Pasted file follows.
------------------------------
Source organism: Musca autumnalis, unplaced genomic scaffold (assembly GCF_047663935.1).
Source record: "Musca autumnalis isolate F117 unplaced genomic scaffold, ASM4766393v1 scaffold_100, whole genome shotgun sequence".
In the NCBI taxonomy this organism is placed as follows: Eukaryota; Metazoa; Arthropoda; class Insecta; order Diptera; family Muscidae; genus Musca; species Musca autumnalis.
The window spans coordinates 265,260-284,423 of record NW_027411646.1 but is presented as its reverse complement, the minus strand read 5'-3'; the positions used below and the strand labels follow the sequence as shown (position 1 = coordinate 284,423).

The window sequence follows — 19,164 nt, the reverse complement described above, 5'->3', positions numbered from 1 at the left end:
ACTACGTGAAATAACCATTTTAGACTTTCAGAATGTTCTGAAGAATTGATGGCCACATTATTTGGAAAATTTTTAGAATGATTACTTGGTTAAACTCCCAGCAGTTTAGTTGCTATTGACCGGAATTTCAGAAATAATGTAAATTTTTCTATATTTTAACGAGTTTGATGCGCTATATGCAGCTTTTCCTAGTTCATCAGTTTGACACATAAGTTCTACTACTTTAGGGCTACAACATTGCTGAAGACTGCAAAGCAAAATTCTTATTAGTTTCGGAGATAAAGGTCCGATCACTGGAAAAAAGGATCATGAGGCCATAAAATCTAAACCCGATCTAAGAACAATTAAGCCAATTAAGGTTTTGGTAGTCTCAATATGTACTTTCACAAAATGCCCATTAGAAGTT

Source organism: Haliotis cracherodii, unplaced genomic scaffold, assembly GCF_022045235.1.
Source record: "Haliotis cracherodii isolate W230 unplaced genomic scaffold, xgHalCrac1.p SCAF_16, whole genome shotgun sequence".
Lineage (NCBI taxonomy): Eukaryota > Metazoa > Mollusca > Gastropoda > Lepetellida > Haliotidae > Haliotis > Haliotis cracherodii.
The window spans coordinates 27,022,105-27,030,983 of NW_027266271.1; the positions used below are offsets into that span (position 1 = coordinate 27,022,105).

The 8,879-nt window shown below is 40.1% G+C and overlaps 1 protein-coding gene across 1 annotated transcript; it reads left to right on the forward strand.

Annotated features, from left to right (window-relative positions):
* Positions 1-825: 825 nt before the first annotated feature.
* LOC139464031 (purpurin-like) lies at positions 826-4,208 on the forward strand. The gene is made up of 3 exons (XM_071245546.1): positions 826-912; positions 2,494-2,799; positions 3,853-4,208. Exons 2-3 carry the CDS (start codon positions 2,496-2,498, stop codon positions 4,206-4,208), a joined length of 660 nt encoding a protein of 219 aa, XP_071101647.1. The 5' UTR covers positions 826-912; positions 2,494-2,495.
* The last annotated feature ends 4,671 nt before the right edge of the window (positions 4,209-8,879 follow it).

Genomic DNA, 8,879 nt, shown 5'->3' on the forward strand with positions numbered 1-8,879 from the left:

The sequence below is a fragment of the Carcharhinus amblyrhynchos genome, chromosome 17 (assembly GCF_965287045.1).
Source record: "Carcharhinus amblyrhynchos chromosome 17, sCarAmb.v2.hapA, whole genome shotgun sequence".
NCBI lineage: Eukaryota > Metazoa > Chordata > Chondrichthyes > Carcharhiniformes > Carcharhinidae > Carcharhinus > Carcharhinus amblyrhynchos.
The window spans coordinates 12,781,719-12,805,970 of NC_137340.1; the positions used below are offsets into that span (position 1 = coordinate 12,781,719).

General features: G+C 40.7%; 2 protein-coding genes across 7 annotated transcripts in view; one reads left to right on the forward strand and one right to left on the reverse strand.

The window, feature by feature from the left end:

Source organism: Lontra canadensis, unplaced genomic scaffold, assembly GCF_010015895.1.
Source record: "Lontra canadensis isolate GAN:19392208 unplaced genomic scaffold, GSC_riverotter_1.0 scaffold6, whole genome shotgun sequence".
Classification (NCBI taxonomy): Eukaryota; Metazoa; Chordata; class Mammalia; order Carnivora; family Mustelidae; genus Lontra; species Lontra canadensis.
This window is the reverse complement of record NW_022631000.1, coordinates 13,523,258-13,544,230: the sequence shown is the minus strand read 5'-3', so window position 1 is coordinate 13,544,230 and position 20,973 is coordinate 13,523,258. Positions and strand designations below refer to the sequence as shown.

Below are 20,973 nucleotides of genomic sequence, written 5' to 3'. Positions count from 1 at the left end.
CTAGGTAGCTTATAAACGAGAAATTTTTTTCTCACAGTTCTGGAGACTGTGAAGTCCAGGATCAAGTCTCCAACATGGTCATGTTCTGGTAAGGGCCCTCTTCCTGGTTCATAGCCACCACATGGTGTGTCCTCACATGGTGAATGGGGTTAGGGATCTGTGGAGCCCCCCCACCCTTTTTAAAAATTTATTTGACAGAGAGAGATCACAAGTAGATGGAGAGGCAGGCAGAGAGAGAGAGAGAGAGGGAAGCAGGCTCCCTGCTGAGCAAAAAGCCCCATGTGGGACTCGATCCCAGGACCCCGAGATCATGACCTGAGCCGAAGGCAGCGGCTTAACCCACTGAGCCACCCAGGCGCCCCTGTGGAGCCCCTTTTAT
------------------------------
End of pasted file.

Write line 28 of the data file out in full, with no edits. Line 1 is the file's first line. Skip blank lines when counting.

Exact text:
CTAGGTAGCTTATAAACGAGAAATTTTTTTCTCACAGTTCTGGAGACTGTGAAGTCCAGGATCAAGTCTCCAACATGGTCATGTTCTGGTAAGGGCCCTCTTCCTGGTTCATAGCCACCACATGGTGTGTCCTCACATGGTGAATGGGGTTAGGGATCTGTGGAGCCCCCCCACCCTTTTTAAAAATTTATTTGACAGAGAGAGATCACAAGTAGATGGAGAGGCAGGCAGAGAGAGAGAGAGAGAGGGAAGCAGGCTCCCTGCTGAGCAAAAAGCCCCATGTGGGACTCGATCCCAGGACCCCGAGATCATGACCTGAGCCGAAGGCAGCGGCTTAACCCACTGAGCCACCCAGGCGCCCCTGTGGAGCCCCTTTTAT